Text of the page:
Cognitive therapy is not a way to cure panic. The most popular form of cure is desensitization. You just every day do the thing you fear. While on medication. And then on less medication. Then less. Then none. That’s what I did. But really I can’t fly in an airplane every day or ride up to the top of the Eiffel Tower. (Was there. Could not do it.) I can’t cram myself into a coffin. So, when those things come up, it’s the meds. Except now, not so much.

I read something that said courage is not the opposite of fear. Courage is facing fear. That made me think, huh, wonder what it would feel like to face some of these fuckers? So I did and baby was I ever surprised. I also read somewhere that phobias will follow you into your next life if you don’t handle them in this one. So, just in case …

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  1. Must be a “Hines “thing all of them love the way you are overcoming them I still have a few myself I like the “Owen” factor” love you” and glad you had a great time with Owen family friends & touring the country side xo

    Liked by 1 person

    1. I have heard that phobias are inherited, like other genetic proclivities. I also heard they can come from an inner ear imbalance. Claustrophobia came first for me. Early, like 4 or 5. Then the driving thing, that was pure too many car accidents too close together. Heights, my mom trying to jump out of a gondola in Tennessee Hills in front of me. So she has it too and she’s not a Hines. Contagious? Kids don’t have it yet, let’s hope Owen escapes!


    1. Nia, thank you! You inspire me as well. I am just zipping up my writing suit again. All I did writing-wise for ten days was private journal. Hardly any email, pics of Owen on FB, no Twitter! I did read your emails and … someone has a book just out. I’ll catch up tomorrow:)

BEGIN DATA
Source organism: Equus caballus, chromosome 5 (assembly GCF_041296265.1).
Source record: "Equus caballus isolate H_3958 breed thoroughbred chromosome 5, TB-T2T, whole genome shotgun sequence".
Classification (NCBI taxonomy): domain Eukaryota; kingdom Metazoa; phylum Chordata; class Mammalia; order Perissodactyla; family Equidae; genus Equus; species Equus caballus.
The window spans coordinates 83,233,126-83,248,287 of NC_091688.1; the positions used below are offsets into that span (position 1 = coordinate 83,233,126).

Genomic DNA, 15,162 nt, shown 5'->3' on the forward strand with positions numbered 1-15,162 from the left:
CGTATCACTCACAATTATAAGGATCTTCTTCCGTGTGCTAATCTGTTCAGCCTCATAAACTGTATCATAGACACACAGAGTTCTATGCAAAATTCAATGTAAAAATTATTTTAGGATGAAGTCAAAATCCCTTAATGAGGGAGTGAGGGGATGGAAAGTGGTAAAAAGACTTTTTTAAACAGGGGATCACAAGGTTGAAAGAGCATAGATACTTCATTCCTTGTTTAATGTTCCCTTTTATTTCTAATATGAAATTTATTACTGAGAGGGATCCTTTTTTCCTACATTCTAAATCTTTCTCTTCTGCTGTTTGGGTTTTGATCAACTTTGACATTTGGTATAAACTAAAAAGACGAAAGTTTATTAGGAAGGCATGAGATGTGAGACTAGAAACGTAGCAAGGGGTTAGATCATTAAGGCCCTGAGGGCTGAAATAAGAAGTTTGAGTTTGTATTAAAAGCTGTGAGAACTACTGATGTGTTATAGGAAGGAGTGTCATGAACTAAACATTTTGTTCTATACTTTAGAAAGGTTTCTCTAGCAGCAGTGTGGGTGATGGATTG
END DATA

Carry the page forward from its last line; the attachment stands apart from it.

2. Yay you for facing these things! Okay, so just looked up that bit in the book by Dr. Sharon Heller that I mentioned (Too Loud, Too Bright, Too Fast, Too Tight). Basically, what it says is that research done by Dr. Harold Levinson revealed that phobias are often (in 90% of his research cases) linked to faulty inner ear (vestibular) processing, which makes them physical, not psychological. He treated patients with anti-motion sickness drugs, antihistamines and other medications used for inner ear problems, and gave some of his patients exercises for vertigo, and had amazing results. Interestingly, he did the same thing with dyslexia cases, and achieved equally awesome results. So, there’s something for you to explore perhaps for some of those more pesky, challenging phobias, like driving across bridges.

    I so enjoyed seeing you in Seattle. I hope you come back next year!!

    Liked by 1 person

    1. Thank you Laura for the info (writing it down now) which I will take to my doc! What a relief that would be to have these things be physical and treatable. I do have problems with my ears, too, so it makes sense. I loved our time together! Will be back, I hope for the writer’s conference!